August 11, 2022

I.H.T. Special Report: Energy: A Green Solution, or the Dark Side to Cleaner Coal?

The silos, which are scheduled to start operation in July, are designed to blend cleaner-burning imported coal with China’s own high-polluting domestic coal, which is contaminated with sulfur and dust.

Coal blending will produce a mixture that will help electric utilities meet China’s steadily tightening environmental regulations. It will also increase the efficiency of coal-fired plants by slightly reducing the quantity of coal needed. Burning less coal means less greenhouse gases emitted.

But critics argue there is a darker side to cleaner coal.

“Anything that makes coal more cost effective, like blending, which is only enabling China to burn more coal, is bad news for the global struggle against carbon emissions,” said Orville Schell, the Arthur Ross director of the Center on U.S.-China Relations at the Asia Society in New York.

The Chinese government’s decision this month to import more coal in order to lessen power outages — and control rising coal prices — ensures that blending will increase rapidly.

Industry executives are quick to tout the practice’s environmental benefits. Blending “is a sound solution to reducing greenhouse gas and pollutants emissions from coal-fired power plants,” said Howard Au, the director and chairman of Petrocom Energy Ltd., which owns the blending facility here.

But environmentalists worry that by reducing the amount of sulfur and dust emitted from burning coal, blending makes coal more acceptable in the short-term and stalls the conversion to cleaner or renewable fuels. They say coal blending strengthens the case for companies — and countries — that want to continue to rely on coal for decades.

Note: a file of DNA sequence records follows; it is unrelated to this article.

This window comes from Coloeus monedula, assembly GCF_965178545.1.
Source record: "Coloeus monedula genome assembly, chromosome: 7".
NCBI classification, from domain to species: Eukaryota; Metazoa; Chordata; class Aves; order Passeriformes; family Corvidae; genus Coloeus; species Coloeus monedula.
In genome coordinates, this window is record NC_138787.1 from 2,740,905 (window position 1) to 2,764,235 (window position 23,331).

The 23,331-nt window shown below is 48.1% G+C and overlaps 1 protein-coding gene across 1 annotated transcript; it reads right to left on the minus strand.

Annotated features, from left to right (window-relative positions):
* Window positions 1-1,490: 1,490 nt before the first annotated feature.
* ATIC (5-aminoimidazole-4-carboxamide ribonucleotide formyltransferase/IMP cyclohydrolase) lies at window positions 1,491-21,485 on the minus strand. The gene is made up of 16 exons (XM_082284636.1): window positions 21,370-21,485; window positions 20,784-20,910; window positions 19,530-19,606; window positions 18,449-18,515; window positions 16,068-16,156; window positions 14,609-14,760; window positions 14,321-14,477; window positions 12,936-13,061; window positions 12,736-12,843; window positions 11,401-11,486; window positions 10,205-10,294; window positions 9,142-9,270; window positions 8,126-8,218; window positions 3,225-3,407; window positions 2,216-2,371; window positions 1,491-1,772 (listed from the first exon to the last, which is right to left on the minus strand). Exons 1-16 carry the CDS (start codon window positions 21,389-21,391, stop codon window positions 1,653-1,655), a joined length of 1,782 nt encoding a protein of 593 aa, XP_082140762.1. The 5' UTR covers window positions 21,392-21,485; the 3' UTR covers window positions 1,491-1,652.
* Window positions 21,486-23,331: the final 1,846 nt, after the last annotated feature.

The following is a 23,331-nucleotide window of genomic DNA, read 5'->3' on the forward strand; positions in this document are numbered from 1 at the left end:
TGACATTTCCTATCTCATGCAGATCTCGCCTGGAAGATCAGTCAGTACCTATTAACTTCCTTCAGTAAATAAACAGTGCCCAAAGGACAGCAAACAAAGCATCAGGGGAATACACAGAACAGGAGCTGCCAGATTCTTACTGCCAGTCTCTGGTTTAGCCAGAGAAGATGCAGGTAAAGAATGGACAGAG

“Does it help with acid rain? Yes,” said Allen Hershkowitz, a specialist in Appalachian coal fields at the Natural Resources Defense Council, an environmental group based in New York. “It hurts us when it comes to global warming.”

Coal remains a particularly dirty form of electricity generation when it comes to producing climate-changing gases.

The global warming calculus for coal blending is less clear. Blending makes it easier to feed a power plant with exactly the right coal mixture at which its boilers work most efficiently. This means the plant can burn less coal and emit less greenhouse gas. How much less — and how does that improvement compare with switching to other fuels — varies a lot depending on the power plant and the coal it burns without blending. Better operating efficiency at the power plant helps offset the cost of blending, which can add up to 4 percent to the price tag of the coal.

China does not just have an ancient civilization, it also has a lot of very old coal. Much of it has been tightly compressed over millions of years. That has pluses and minuses.

Chinese coal releases a lot of heat when burned and has very little moisture left, two very desirable features, according to coal traders. But Chinese coal deposits also contain a lot of sulfur as well as so-called fly ash — dust that is not combustible and contributes to particulate air pollution.

China also has some deposits of young coal which has fairly low heat content and requires blending before it can be burned.

China has the third-largest coal reserves, after the United States and Russia, and consumes more coal than any other country. It accounted for nearly half the 7.3 billion metric tons burned around the world last year.

Four-fifths of China’s reserves, however, do not comply with the country’s standards for industrial use, according to the government-run China Coal Research Institute. Complicating matters, the China’s environmental regulators have signaled plans to reduce further the allowable levels of sulfur.

China led the world last year in clean energy investments, with $54.4 billion, according to a study by the Pew Charitable Trusts. But coal is still China’s dominant energy source, accounting for 73 percent of electricity capacity.

Because coal-fired plants run day and night — while alternatives like wind turbines and hydroelectric dams only run when enough wind or water is available — coal accounted for 83 percent of electricity generation last year.

Article source: http://www.nytimes.com/2011/06/15/business/energy-environment/15iht-sreCHINA15.html?partner=rss&emc=rss

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